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Homeland Security

Washington File

03 June 2003

U.S. Official Lauds Colombian Efforts to Combat Narco-Terrorism

(Simons says measures are succeeding, urges continued support) (5180)
Colombia is an important front in the war on terrorism, and the United
States supports the Colombian government's efforts to address the
threats posed by narcotics trafficking and drug-financed terrorist
groups, says Paul Simons, acting assistant secretary of state for
international narcotics and law enforcement affairs.
In a June 3 statement before the Senate Drug Caucus, Simons outlined
the situation in Colombia, the impact of the illegal drug trade on
both Colombia and the United States, and U.S. support of Colombian
efforts to combat narco-terrorism.
Simons described Colombia as "a vibrant democracy and a country with
extraordinary promise, facing an extraordinary threat." That threat,
he said, stems from the fact that Colombia is a center of the illicit
narcotics industry, and in recent years has been responsible for 70
percent of the world's coca cultivation, as well as a significant
source of heroin for the U.S. market. He noted that the illegal drug
trade has had a terrible impact on the United States, leading to
50,000 drug-related deaths yearly -- 19,000 of these directly
attributable to drugs. By way of comparison, drugs claim six times as
many lives each year in the United States as did the terrorist attacks
of September 11, 2001, Simons pointed out.
The narcotics industry also takes a terrible toll on Colombia,
providing resources for the nation's terrorist organizations that
attack democratic and civil institutions and claim the lives of more
than 3,000 persons annually, Simons indicated. He said the United
States stands in solidarity with the people of Colombia as they
confront the scourge of narco-terrorism.
"The narco-terrorist threat is among the greatest the United States
and Colombia face, and success against the drug trade and terrorism
will improve security in both countries, and [in] the Andean region as
a whole," he told lawmakers.
Simons applauded Colombian President Alvaro Uribe's "unwavering
commitment to countering the narco-terrorists" and described U.S.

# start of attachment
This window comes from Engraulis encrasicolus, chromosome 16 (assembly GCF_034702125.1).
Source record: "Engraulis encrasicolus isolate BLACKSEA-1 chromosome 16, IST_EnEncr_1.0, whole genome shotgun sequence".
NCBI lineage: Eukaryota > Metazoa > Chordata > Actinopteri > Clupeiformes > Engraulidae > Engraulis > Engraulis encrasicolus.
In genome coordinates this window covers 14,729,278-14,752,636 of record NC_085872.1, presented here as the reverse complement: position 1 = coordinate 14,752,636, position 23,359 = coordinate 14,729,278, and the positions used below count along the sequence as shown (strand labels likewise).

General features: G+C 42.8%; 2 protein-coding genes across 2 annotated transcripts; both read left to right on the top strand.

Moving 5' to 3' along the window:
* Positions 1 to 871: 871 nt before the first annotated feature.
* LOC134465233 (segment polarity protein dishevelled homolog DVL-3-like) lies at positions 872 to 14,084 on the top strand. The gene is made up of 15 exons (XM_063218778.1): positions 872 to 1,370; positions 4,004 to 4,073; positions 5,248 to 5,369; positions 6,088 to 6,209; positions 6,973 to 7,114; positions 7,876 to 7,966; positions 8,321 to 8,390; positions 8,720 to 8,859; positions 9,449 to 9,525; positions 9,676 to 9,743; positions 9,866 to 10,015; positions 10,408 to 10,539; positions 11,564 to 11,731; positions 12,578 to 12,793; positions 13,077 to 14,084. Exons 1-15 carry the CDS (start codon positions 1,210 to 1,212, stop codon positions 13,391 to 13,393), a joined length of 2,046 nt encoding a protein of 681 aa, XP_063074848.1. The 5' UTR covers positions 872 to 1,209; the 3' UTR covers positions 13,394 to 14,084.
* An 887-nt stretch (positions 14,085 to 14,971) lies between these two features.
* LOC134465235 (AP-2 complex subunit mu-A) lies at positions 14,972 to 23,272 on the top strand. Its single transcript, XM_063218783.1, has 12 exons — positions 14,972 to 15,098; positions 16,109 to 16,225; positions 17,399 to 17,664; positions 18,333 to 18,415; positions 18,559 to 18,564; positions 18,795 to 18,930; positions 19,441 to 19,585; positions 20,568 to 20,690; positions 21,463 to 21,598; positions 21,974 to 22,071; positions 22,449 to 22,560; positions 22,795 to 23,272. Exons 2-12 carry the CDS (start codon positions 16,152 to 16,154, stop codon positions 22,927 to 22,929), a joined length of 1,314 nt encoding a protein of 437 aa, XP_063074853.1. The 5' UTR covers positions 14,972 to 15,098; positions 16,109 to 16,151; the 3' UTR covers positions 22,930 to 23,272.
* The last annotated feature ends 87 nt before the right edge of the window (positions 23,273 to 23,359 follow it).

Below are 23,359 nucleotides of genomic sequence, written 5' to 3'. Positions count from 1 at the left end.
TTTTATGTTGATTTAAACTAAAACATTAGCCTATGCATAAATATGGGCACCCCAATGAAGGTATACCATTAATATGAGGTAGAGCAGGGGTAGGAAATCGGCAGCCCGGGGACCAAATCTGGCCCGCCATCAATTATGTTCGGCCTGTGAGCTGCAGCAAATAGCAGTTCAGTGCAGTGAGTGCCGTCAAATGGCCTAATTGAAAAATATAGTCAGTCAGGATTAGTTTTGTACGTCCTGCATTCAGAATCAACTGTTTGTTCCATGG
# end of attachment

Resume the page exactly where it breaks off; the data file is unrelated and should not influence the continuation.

support to reinforce, rather than substitute for, Colombia's efforts.
The United States has spent over $1.7 billion since 2000 to strengthen
democratic institutions, promote human rights and the rule of law,
foster socio-economic development, and end the threats to democracy
posed by narco-terrorism in Colombia, Simons said. Another $600
million in additional support is appropriated for FY 2003, he
observed.
To further its counter-drug objective of reducing illegal drug
production and trafficking in Colombia, the United States supports
eradication and interdiction programs. Simons estimated that the
United States will spend $284 million in 2003 to bolster the Colombian
military's eradication and interdiction initiatives, including a
counter-drug brigade and a renewed Air Bridge Denial Program.
Funding for alternative development, institution-building, and
programs that support the rule of law will receive an additional $149
million in 2003, Simons said.
The United States is already seeing a return on its investment in
Colombia, he added.
"This year, we have turned the corner on coca and opium poppy
cultivation," Simons said. He pointed out that the hectares dedicated
to coca cultivation in Colombia declined 15 percent in 2002, with
continued declines in early 2003. Similarly, opium poppy cultivation
in Colombia decreased 25 percent in 2003, he reported.
Simons also said that in addition to eradicating illegal crops,
U.S.-supported programs have helped strengthen Colombia's democratic
institutions, protected human rights, assisted those persons displaced
by violence, and fostered socio-economic development.
The State Department official cited the fact that over 22,000 families
have benefited from alternative development programs in Colombia, that
744,601 Colombians displaced by violence have received assistance, and
that Colombian justice-sector reforms are underway, as evidence of the
success of U.S.-supported programs in the Andean nation. He added that
the U.S. focus on human rights is also having an effect on Colombian
institutions.
If current programs are sustained, Simons said, then the goal of
reducing coca cultivation in Colombia by 50 percent by the end of 2006
should be achieved. This success would translate into a major
reduction in the amount of cocaine available in the United States, he
added.
However, if Colombia is to establish control over its national
territory, eliminate narcotics production and distribution, end
terrorism and promote human rights and the rule of law, Simons said, a
concerted Colombian strategy and effort -- reinforced by continued
U.S. assistance -- is needed.